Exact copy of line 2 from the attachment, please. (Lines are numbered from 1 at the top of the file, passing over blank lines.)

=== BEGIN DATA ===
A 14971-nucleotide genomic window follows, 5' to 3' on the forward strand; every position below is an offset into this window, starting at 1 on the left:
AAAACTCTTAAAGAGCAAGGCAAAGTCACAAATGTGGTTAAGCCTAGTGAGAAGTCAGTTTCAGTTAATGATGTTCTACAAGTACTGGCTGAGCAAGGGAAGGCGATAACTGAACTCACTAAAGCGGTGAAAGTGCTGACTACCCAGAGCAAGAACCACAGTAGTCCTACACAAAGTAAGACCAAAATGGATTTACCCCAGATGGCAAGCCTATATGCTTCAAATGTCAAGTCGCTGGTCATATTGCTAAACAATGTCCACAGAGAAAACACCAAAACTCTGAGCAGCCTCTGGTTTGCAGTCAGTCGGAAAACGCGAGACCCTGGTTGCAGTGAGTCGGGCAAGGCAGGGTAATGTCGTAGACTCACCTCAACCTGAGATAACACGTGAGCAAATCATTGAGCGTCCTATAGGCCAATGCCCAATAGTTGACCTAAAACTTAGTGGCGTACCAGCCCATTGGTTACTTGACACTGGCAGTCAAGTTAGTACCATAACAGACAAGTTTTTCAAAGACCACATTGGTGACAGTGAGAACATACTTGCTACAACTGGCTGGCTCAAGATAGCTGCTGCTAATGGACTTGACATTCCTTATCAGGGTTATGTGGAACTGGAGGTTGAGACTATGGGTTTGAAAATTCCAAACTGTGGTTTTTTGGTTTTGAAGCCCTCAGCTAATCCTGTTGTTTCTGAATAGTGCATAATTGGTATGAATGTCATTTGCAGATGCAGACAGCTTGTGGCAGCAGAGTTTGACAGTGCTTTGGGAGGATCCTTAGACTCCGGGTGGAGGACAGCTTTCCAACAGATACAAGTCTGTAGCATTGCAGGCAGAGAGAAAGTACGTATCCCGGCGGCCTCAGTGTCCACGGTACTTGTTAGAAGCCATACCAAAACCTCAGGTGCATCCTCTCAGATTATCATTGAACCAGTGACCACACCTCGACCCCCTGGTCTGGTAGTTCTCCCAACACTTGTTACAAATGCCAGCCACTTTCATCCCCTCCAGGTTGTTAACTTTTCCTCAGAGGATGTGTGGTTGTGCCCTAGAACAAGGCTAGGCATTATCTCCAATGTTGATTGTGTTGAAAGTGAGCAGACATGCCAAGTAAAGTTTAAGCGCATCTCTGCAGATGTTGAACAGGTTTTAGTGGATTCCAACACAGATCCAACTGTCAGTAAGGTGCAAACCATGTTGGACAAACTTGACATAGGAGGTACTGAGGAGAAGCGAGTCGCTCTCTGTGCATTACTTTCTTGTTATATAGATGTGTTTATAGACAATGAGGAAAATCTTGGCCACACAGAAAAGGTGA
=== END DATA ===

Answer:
AAAACTCTTAAAGAGCAAGGCAAAGTCACAAATGTGGTTAAGCCTAGTGAGAAGTCAGTTTCAGTTAATGATGTTCTACAAGTACTGGCTGAGCAAGGGAAGGCGATAACTGAACTCACTAAAGCGGTGAAAGTGCTGACTACCCAGAGCAAGAACCACAGTAGTCCTACACAAAGTAAGACCAAAATGGATTTACCCCAGATGGCAAGCCTATATGCTTCAAATGTCAAGTCGCTGGTCATATTGCTAAACAATGTCCACAGAGAAAACACCAAAACTCTGAGCAGCCTCTGGTTTGCAGTCAGTCGGAAAACGCGAGACCCTGGTTGCAGTGAGTCGGGCAAGGCAGGGTAATGTCGTAGACTCACCTCAACCTGAGATAACACGTGAGCAAATCATTGAGCGTCCTATAGGCCAATGCCCAATAGTTGACCTAAAACTTAGTGGCGTACCAGCCCATTGGTTACTTGACACTGGCAGTCAAGTTAGTACCATAACAGACAAGTTTTTCAAAGACCACATTGGTGACAGTGAGAACATACTTGCTACAACTGGCTGGCTCAAGATAGCTGCTGCTAATGGACTTGACATTCCTTATCAGGGTTATGTGGAACTGGAGGTTGAGACTATGGGTTTGAAAATTCCAAACTGTGGTTTTTTGGTTTTGAAGCCCTCAGCTAATCCTGTTGTTTCTGAATAGTGCATAATTGGTATGAATGTCATTTGCAGATGCAGACAGCTTGTGGCAGCAGAGTTTGACAGTGCTTTGGGAGGATCCTTAGACTCCGGGTGGAGGACAGCTTTCCAACAGATACAAGTCTGTAGCATTGCAGGCAGAGAGAAAGTACGTATCCCGGCGGCCTCAGTGTCCACGGTACTTGTTAGAAGCCATACCAAAACCTCAGGTGCATCCTCTCAGATTATCATTGAACCAGTGACCACACCTCGACCCCCTGGTCTGGTAGTTCTCCCAACACTTGTTACAAATGCCAGCCACTTTCATCCCCTCCAGGTTGTTAACTTTTCCTCAGAGGATGTGTGGTTGTGCCCTAGAACAAGGCTAGGCATTATCTCCAATGTTGATTGTGTTGAAAGTGAGCAGACATGCCAAGTAAAGTTTAAGCGCATCTCTGCAGATGTTGAACAGGTTTTAGTGGATTCCAACACAGATCCAACTGTCAGTAAGGTGCAAACCATGTTGGACAAACTTGACATAGGAGGTACTGAGGAGAAGCGAGTCGCTCTCTGTGCATTACTTTCTTGTTATATAGATGTGTTTATAGACAATGAGGAAAATCTTGGCCACACAGAAAAGGTGA